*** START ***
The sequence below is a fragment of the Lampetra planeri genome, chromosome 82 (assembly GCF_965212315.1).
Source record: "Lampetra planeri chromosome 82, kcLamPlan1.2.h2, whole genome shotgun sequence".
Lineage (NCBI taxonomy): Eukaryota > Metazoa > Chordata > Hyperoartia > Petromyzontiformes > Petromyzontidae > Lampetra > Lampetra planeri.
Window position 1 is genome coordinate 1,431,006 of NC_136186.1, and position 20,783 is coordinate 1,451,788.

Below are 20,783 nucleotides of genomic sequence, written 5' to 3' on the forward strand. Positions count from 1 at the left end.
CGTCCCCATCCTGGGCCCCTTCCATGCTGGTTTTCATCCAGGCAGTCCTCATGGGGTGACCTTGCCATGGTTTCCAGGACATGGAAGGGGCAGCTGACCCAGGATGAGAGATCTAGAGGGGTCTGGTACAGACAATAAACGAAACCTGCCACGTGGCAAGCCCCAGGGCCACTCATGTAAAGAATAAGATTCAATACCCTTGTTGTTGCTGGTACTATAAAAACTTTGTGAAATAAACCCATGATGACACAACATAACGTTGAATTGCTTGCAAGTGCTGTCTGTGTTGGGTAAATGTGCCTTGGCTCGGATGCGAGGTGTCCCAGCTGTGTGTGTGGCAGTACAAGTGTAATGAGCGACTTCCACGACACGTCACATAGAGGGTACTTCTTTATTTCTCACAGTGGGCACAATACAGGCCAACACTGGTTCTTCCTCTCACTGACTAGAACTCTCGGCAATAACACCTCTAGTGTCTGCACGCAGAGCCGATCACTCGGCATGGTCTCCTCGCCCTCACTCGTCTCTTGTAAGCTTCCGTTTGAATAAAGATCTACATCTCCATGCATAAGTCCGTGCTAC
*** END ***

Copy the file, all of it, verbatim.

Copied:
The sequence below is a fragment of the Lampetra planeri genome, chromosome 82 (assembly GCF_965212315.1).
Source record: "Lampetra planeri chromosome 82, kcLamPlan1.2.h2, whole genome shotgun sequence".
Lineage (NCBI taxonomy): Eukaryota > Metazoa > Chordata > Hyperoartia > Petromyzontiformes > Petromyzontidae > Lampetra > Lampetra planeri.
Window position 1 is genome coordinate 1,431,006 of NC_136186.1, and position 20,783 is coordinate 1,451,788.

Below are 20,783 nucleotides of genomic sequence, written 5' to 3' on the forward strand. Positions count from 1 at the left end.
CGTCCCCATCCTGGGCCCCTTCCATGCTGGTTTTCATCCAGGCAGTCCTCATGGGGTGACCTTGCCATGGTTTCCAGGACATGGAAGGGGCAGCTGACCCAGGATGAGAGATCTAGAGGGGTCTGGTACAGACAATAAACGAAACCTGCCACGTGGCAAGCCCCAGGGCCACTCATGTAAAGAATAAGATTCAATACCCTTGTTGTTGCTGGTACTATAAAAACTTTGTGAAATAAACCCATGATGACACAACATAACGTTGAATTGCTTGCAAGTGCTGTCTGTGTTGGGTAAATGTGCCTTGGCTCGGATGCGAGGTGTCCCAGCTGTGTGTGTGGCAGTACAAGTGTAATGAGCGACTTCCACGACACGTCACATAGAGGGTACTTCTTTATTTCTCACAGTGGGCACAATACAGGCCAACACTGGTTCTTCCTCTCACTGACTAGAACTCTCGGCAATAACACCTCTAGTGTCTGCACGCAGAGCCGATCACTCGGCATGGTCTCCTCGCCCTCACTCGTCTCTTGTAAGCTTCCGTTTGAATAAAGATCTACATCTCCATGCATAAGTCCGTGCTAC